While these people may fly into uncontrolled rage on a fairly regular basis, many feel remorse or embarrassment for their actions afterward. For this reason, Galynker adds that Intermittent Explosive Disorder can be thought of most effectively as an "aggression disregulation" and that a lot of people have gradations of it.
But is it for real? Galynker, for one, thinks so. And he says those who live with Intermittent Explosive Disorder often experience the consequences of their rage.
"A lot of people can't manage their aggression, and a lot of them end up in jail after an explosion," he notes.
But, as with many such disorders, some people may question whether someone who has been diagnosed with such a condition should be held fully responsible for their actions. Indeed, while some may argue that applying such diagnoses to this type of disposition could give some people a blank check for bad behavior, others might say the condition could warrant leniency.
Galynker, however, is adamant that an Intermittent Explosive Disorder diagnosis should not be enough to get someone off the hook for hyperaggressive behavior.
"The fact that people can't control their behavior doesn't mean that they are not responsible for their behavior," he says.
A number of different drugs are used to treat Intermittent Explosive Disorder, including anti-anxiety medications, like Valium and antidepressants, like Prozac. Psychiatrists have also used behavioral therapy to treat those with the condition.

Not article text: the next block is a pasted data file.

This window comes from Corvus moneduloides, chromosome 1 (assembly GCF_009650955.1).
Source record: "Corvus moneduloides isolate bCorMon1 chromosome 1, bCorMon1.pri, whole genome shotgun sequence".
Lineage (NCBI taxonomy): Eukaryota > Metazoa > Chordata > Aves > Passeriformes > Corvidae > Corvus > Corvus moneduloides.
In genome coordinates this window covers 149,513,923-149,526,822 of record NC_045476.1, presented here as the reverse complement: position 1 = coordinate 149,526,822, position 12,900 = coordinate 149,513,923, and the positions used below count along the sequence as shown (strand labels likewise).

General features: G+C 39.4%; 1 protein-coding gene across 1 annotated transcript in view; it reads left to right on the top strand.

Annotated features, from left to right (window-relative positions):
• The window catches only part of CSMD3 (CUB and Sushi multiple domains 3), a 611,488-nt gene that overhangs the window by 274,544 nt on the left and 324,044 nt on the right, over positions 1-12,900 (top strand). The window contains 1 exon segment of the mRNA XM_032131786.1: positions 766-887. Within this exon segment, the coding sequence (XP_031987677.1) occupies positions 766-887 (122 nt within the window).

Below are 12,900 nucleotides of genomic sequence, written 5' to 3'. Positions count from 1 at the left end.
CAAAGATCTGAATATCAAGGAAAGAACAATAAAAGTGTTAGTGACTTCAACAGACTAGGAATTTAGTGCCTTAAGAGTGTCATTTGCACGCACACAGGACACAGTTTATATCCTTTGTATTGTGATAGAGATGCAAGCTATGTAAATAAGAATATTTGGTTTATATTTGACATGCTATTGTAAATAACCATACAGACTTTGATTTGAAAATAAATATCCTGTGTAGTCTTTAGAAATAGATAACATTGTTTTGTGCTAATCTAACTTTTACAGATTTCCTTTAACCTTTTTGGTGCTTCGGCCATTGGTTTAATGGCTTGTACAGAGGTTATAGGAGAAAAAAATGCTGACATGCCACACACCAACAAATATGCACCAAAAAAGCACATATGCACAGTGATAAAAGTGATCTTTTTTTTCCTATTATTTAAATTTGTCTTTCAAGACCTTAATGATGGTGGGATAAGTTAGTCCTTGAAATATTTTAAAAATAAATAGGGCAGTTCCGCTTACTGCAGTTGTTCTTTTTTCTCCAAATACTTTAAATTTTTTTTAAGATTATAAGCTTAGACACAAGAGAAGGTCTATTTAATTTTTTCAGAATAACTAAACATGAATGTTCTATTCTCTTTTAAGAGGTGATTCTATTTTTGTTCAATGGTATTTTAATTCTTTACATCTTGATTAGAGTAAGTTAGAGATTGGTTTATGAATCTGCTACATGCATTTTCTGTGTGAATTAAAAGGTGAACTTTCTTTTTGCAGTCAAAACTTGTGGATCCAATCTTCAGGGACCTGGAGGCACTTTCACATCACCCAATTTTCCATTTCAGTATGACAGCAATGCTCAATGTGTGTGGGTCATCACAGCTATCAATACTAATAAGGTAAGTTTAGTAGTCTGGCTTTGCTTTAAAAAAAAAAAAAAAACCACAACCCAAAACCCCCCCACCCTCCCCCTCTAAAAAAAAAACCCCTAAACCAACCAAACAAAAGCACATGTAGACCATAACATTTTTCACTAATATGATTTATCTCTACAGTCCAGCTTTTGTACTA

Perhaps one of the strangest and most controversial medical mysteries out there today, Morgellons syndrome involves the sprouting of inorganic material -- including fibers and crystals -- from the skin.
No solid evidence yet exists for the condition, and many doctors today say it is likely more a psychological condition than a physical one. That is, of course, assuming that the individuals who say they suffer from it do not actually have these objects growing from their skin.
In 2006, Brandi Koch of Clearwater Beach, Fla., told ABC News that she was one of many to suffer from the condition; she claims she has colored fibers coming out of her skin.
"The fibers look like hair, and they're different colors," Koch said.
And while most medical professionals doubt the existence of the condition, at least one -- pediatrician Dr. Greg Smith of Gainesville, Ga. -- claims to actually have experienced the condition firsthand.
"It felt like somebody stuck a pin in my toe and wiggled it and it just continued to hurt," Smith told ABC News in 2006. "I've certainly had those crawling sensations, and the fibers which come out of the skin are really bizarre, and really odd."
However, Dr. Vincent DeLeo, chief of dermatology at New York's St. Luke's-Roosevelt Medical Center, weighed in on what he'd say to someone who came to him with this condition: "I don't think this is any different than many patients I've seen who have excoriations and believe that there is something in their skin causing this."
DeLeo says the open lesions are a result of scratching the skin.
Maybe you never got along with your little brother or sister. Perhaps numbers make your stomach turn, or maybe you drink a bit too much coffee for your own good.